means not only the viper, as it is commonly assumed, but also other similar kinds of snakes (Nöldeke, in Wiedemann, 271). The descriptions, however, which are given in Arabic zoological works (spotted or speckled, broad head, slender neck, short tail, sometimes furnished with two horns, etc.) fit well with specific kinds of vipers ( echis carinatus, echis coloratus, aspis cerastes cerastes). Most sources state that afʿā denotes the female, whereas the male is called ufʿuwān . The first term, however, is always employed in a generic sense. Correspo…

Bān

(289 words)

Author(s): Kopf, L.
(A. and P.), the ben-nut tree ( Moringa aptera Gaertn .). Dioscorides knew of its existence in Arabia and other neighbouring countries. Galen, speaking of a remedy obtained from the tree, says that it was imported from the Arabs. Abū Ḥanīfa reports that the fruit, called s̲h̲ūʿ , was a commodity greatly in demand which was bought and paid for in advance even before being ripe. The wood, because of its lightness, was used for tent-poles. On account of the high and slender growth of the bān and the softness of its wood, Arab poets used the word as a simile for a tender woman of tall stature. The fruit, …

ʿAfṣ

(244 words)

Author(s): Kopf, L.
signifie, selon les auteurs arabes, le fruit du chêne ou d’un arbre de la même famille et l’arbre lui-même. En réalité, c’est la noix de galle, une excroissance qui se forme sur certaines essences d’arbres et d’arbustes à la suite de la piqûre de divers insectes. Le terme arabe, ceper lant, s’appliquait probablement d’une façon précise à la noix de galle du chêne. On prétendait que le ʿ afṣ poussait soit en même temps que le gland soit en alternance avec lui. Dans la médecine arabe du Moyen Âge, la noix de galle était employée surtout comme astringent intestinal et comme remè…

al-Ḏj̲awharī

(1,528 words)

Author(s): Kopf, L.
, Abū Naṣr Ismāʿīl (b. Naṣr?) b. Ḥammād, célèbre lexicographe arabe d’origine turque, né dans la ville (ou la province) de Fārāb [ q.v.] (d’où sa nisba de Fārābī), à l’Est du Si̊r-Daryā. La date de sa naissance est inconnue. Pour sa mort, la plupart des sources donnent soit 392/1001-2, soit 398/1007-8, alors que d’autres mentionnent l’année 397/1006-7 ou environ 400/1009-10. Comme Yāḳūt affirme avoir vu une copie autographe du Ṣiḥāḥ d’al-Ḏj̲awharī datée de 396, la première date (et même les dernières; voir Rosenthal) est douteuse. Al-Ḏj̲awharī commença ses études chez lui sous la…

al-Damīrī

(1,127 words)

Author(s): Kopf, L.
, Muḥammad b. Mūsā b. ʿĪsā, Kamāl al-dīn, né au Caire vers le début de l’année 742/1341 (d’après une note écrite de sa main et citée par al-Sak̲h̲āwī, 59), mort dans la même ville en 808/1405. Des dates plus tardives données pour sa naissance dans quelques sources (745/1344 ou 750/ 1349) ne s’accordent guère avec certains détails de sa biographie. Sa nisba est tirée de la plus septen- trionale des deux petites villes du nom de Damīra, près de Samannūd, dans le Delta. Après avoir d’abord gagné sa vie en exerçant le métier de tailleur dans sa ville natale, il décida de devenir t…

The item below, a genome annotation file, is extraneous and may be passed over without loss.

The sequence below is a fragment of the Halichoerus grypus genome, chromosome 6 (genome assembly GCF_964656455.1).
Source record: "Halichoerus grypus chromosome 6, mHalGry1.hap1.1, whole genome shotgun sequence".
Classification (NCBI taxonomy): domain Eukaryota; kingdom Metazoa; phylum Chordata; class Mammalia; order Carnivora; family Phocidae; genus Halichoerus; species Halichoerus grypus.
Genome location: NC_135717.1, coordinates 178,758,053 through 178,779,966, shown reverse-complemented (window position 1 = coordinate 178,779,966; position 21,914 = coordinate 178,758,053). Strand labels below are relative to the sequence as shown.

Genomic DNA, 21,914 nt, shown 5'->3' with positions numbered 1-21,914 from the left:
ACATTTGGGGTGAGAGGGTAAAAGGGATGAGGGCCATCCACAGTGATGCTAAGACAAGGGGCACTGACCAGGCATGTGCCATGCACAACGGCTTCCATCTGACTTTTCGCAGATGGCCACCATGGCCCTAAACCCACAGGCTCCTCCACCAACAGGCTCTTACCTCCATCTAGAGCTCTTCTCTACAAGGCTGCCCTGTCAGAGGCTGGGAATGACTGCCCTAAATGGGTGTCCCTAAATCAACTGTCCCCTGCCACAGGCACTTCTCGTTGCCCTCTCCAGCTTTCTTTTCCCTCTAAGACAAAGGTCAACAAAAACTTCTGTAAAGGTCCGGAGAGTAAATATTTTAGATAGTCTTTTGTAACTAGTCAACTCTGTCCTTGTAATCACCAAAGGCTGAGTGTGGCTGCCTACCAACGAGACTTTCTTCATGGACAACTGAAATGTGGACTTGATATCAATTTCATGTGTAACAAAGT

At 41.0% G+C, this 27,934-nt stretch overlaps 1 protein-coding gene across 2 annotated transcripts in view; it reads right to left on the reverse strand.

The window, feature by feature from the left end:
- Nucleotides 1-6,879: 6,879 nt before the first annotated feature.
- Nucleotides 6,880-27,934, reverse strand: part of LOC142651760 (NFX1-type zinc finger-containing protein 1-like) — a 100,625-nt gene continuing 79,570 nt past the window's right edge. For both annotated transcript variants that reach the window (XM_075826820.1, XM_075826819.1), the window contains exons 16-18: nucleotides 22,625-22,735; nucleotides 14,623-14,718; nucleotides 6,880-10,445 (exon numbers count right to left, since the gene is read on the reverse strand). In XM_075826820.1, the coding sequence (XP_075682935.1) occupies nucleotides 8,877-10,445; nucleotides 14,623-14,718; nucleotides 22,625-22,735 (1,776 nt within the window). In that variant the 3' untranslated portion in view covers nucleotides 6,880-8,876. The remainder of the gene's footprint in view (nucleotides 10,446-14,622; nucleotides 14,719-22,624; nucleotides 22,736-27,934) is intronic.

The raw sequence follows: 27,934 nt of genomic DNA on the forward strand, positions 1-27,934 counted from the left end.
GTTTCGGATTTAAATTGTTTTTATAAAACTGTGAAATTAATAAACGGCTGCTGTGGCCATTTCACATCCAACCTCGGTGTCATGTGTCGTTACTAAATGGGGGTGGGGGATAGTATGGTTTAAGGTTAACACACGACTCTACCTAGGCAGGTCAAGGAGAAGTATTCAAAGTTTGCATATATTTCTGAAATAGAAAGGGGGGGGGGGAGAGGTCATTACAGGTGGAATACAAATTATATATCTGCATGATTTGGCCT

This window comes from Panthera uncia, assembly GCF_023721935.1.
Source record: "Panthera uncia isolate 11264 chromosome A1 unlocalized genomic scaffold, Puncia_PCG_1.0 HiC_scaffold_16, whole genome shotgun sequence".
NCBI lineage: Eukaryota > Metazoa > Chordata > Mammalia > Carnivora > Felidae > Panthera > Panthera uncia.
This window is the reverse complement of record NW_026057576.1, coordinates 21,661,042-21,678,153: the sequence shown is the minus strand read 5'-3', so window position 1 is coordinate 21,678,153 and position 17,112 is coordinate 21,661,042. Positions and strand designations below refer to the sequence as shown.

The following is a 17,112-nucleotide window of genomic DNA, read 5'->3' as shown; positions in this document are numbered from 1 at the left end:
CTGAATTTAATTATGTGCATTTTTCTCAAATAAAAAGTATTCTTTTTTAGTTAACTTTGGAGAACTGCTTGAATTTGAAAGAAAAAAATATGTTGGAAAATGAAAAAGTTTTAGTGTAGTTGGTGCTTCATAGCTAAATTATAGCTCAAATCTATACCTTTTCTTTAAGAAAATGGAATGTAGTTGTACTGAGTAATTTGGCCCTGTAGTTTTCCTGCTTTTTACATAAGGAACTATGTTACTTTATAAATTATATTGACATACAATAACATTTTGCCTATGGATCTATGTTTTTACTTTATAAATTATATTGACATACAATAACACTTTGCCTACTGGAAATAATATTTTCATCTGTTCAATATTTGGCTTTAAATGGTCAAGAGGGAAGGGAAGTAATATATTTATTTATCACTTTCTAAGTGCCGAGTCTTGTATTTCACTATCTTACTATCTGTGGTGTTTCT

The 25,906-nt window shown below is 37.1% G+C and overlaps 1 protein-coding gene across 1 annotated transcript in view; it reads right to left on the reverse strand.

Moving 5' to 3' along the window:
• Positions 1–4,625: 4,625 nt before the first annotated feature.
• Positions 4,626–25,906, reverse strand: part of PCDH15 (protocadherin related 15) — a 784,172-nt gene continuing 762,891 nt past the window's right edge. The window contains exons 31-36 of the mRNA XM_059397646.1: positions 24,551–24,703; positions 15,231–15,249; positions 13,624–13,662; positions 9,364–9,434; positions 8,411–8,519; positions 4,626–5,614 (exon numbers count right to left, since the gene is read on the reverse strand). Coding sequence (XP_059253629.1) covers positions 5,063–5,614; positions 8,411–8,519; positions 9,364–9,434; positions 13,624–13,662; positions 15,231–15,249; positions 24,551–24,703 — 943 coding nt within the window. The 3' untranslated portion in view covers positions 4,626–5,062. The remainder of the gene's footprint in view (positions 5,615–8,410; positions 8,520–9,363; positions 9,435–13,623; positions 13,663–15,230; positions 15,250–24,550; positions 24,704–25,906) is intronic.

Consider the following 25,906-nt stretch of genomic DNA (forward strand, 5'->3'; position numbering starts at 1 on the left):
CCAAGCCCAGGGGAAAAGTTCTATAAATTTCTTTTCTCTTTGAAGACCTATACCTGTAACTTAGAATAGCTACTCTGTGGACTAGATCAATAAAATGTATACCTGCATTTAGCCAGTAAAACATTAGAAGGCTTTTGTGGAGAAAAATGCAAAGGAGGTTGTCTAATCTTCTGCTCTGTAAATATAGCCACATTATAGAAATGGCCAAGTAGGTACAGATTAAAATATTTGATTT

Baḳḳam

(276 words)

Author(s): Kopf, L.
(a.), bois de sappan, bois de teinture indien provenant du Caesalpinia Sappan L. Al-Dīnawarī remarque que le mot apparaît fréquemment dans l’ancienne poésie arabe, bien que l’arbre en question (dans l’éd. de Lewin, lire khashab shajar au lieu de shajar, conformément à des citations postérieures) ne se trouve pas en Arabie. C’est un arbre de l’Inde et du pays des Zand̲j̲. Son tronc et ses branches sont rouges, et sont utilisés, en décoction, comme teinture. Le mot proviendrait du sanscrit pattanga et il a probablement été introduit en arabe par l’intermédiaire du persan. Son…

Ḏh̲iʾb

(698 words)

Author(s): Kopf, L.
, le loup. La plupart des formes apparentées dans d’autres langues sémitiques ont la même signification. On trouve en arabe de nombreux synonymes et sobriquets, tels que: sirḥān, uways, sīd, abū d̲j̲aʿda, etc. Dans l’usage local, d̲h̲iʾb peut aussi désigner le chacal (Jayakar, Malouf), mais l’affirmation de Hommel (303, n. 1) pour qui c’était là le seul sens du mot en arabe ancien (Jacob pense de même), ne cadre pas avec son emploi dans la sourate de Joseph (Ḳurʾān, XII, 13, 14, 17), où il représente «la Bete» de la Bible ( Gen., XXXVII, 20, 33). Il est amplement fait mention du d̲h̲iʾb dans des…

Bān

(283 words)

Author(s): Kopf, L.
(ar. et pers.), le noisetier à benjoin ( Moringa aptera Gaertn). Dioscoride était au courant de son existence en Arabie et dans d’autres pays voisins. Galien, parlant d’un remède provenant de l’arbre, dit qu’il était importé de chez les Arabes. Abū Ḥanīfa rapporte que le fruit, appelé s̲h̲ūʿ, était une marchandise très recherchée qui était achetée et payée à l’avance avant même d’être mûre. Le bois, en raison de sa légèreté, était employé pour les montants de tentes. Le bān étant haut et élancé et son bois tendre, les poètes arabes employèrent le mot métaphoriquement pour …

Afsantīn

(234 words)

Author(s): Kopf, L.
, Afsintīn ou, plus rarement, Ifsintīn (du grec αψίνθιον), désigne surtout l’armoise commune ( Artemisia Absinthium L.), mais aussi d’autres plantes de la même famille. Dans les ouvrages de médecine, on l’appelle souvent kas̲h̲ūt̲h̲ rūmī. La forme apparentée isfinṭ (liqueur d’absinthe) se trouve déjà dans l’ancienne poésie arabe (Nöldeke, apud Löw, 389). Une grande partie des renseignements que les auteurs arabes donnent sur l’ afsantīn remonte aux sources classiques. Ses différentes variétés étaient généralement classées d’après leur origine: persane, nabat…

Baḳar

(427 words)

Author(s): Kopf, L.
(a.). Dans la littérature arabe du moyen âge, le mot n’est pas restreint à son sens principal de bestiaux ( bos), comme il l’est dans l’usage moderne et dans les formes correspondantes des autres langues sémitiques. Les auteurs arabes font la distinction entre l’espèce domestique, baḳar ahlī (= bestiaux), et l’espèce sauvage, baḳar waḥs̲h̲ī, cette dernière identifiée de façon variée, tantôt au mahā (oryx beatrix; al-Nuwayrī, IX, 322) tantôt à layyil ([ q.v.], d’après la description d’al-Ḳazwīnī), ou à un groupe d’animaux (appelés par Lane, 234, bovine antelopes) qui comprend auss…